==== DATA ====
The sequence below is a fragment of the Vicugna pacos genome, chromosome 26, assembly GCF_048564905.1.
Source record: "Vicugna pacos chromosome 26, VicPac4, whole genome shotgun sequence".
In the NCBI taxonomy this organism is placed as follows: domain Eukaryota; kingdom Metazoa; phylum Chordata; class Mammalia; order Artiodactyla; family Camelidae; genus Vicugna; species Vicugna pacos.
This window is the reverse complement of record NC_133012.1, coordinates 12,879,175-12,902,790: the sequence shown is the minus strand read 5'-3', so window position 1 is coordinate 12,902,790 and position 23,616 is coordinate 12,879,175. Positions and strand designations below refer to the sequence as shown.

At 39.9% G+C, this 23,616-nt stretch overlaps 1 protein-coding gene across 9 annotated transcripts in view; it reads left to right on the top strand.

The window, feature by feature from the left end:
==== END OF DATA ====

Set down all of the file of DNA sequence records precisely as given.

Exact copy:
The sequence below is a fragment of the Vicugna pacos genome, chromosome 26, assembly GCF_048564905.1.
Source record: "Vicugna pacos chromosome 26, VicPac4, whole genome shotgun sequence".
In the NCBI taxonomy this organism is placed as follows: domain Eukaryota; kingdom Metazoa; phylum Chordata; class Mammalia; order Artiodactyla; family Camelidae; genus Vicugna; species Vicugna pacos.
This window is the reverse complement of record NC_133012.1, coordinates 12,879,175-12,902,790: the sequence shown is the minus strand read 5'-3', so window position 1 is coordinate 12,902,790 and position 23,616 is coordinate 12,879,175. Positions and strand designations below refer to the sequence as shown.

At 39.9% G+C, this 23,616-nt stretch overlaps 1 protein-coding gene across 9 annotated transcripts in view; it reads left to right on the top strand.

The window, feature by feature from the left end: